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Crit Rev Neurobiol. 1999;13(4):317-56.

A noradrenergic and serotonergic hypothesis of the linkage between epilepsy and affective disorders.

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  • 1Department of Biomedical and Therapeutic Sciences, University of Illinois College of Medicine-Peoria, 61656, USA.

Abstract

Noradrenergic and/or serotonergic deficits, as well as other abnormalities, may contribute to predisposition to some epilepsies and depressions. Evidence for this hypothesis stems from several sources. Epidemiological investigations are intriguing but incomplete. Pharmacological studies show that noradrenergic and/or serotonergic transmission are both anticonvulsant and antidepressant. Therapeutically pertinent investigations show that antidepressant drugs have anticonvulsant properties, whereas antiepileptic drugs are effective in the management of affective disorders. Additional investigations demonstrate that seizures, whether spontaneously occurring or therapeutically induced, protect against depression. Through studies of innate pathophysiology, noradrenergic and serotonergic deficits have been identified in individuals with depression and in animal models of epilepsy, as well as in some humans with epilepsy. Vagal nerve stimulation, a treatment already known to be effective in the epilepsies, is presently under investigation for effectiveness in affective disorder. New evidence suggests that vagal nerve stimulation exerts at least some of its therapeutic effects through its capacity to increase noradrenergic and serotonergic transmission. Finally, emerging evidence supports the concept that some genetic mammalian models of the human epilepsies exhibit analogous manifestations of depression.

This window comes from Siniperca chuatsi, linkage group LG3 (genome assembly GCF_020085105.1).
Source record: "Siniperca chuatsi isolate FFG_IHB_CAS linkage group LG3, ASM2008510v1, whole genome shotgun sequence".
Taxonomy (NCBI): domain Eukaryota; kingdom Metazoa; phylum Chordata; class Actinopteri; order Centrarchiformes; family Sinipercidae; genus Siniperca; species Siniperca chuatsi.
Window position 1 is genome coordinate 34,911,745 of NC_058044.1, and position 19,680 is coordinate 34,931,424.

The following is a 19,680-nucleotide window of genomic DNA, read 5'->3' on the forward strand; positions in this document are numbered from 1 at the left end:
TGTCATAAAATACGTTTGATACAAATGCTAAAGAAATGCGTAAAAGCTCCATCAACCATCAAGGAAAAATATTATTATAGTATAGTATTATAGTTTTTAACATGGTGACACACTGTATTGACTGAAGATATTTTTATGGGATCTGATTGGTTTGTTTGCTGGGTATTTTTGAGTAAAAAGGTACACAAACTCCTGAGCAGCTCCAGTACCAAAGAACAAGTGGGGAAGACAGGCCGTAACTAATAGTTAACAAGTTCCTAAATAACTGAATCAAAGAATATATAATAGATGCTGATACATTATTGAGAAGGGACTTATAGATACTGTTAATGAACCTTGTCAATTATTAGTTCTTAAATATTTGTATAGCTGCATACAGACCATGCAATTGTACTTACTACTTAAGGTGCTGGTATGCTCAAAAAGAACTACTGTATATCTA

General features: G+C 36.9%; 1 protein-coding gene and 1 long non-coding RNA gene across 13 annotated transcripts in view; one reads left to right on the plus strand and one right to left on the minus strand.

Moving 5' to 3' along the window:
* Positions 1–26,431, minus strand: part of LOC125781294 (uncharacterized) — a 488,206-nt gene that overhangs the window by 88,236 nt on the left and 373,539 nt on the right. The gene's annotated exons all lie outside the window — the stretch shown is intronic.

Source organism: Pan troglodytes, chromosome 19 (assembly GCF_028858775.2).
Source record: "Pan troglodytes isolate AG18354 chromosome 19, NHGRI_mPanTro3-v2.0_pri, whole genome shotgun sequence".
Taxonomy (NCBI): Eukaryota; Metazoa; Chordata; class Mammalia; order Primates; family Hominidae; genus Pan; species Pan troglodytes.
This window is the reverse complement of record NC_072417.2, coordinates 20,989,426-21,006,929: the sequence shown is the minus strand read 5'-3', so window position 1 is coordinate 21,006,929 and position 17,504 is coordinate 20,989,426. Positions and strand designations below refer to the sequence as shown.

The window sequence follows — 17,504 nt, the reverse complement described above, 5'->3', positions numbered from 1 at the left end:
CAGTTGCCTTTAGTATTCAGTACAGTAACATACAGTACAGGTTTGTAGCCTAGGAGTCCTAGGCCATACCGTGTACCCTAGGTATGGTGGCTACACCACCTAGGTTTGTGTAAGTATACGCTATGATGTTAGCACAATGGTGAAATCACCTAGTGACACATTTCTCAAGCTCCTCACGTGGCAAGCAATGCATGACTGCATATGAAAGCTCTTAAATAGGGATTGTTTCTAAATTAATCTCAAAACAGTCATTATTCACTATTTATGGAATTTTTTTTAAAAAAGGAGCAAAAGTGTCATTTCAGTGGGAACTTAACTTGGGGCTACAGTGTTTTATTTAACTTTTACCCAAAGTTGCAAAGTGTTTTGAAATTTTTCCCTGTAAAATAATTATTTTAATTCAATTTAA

PMID:
11028680
[PubMed - indexed for MEDLINE]
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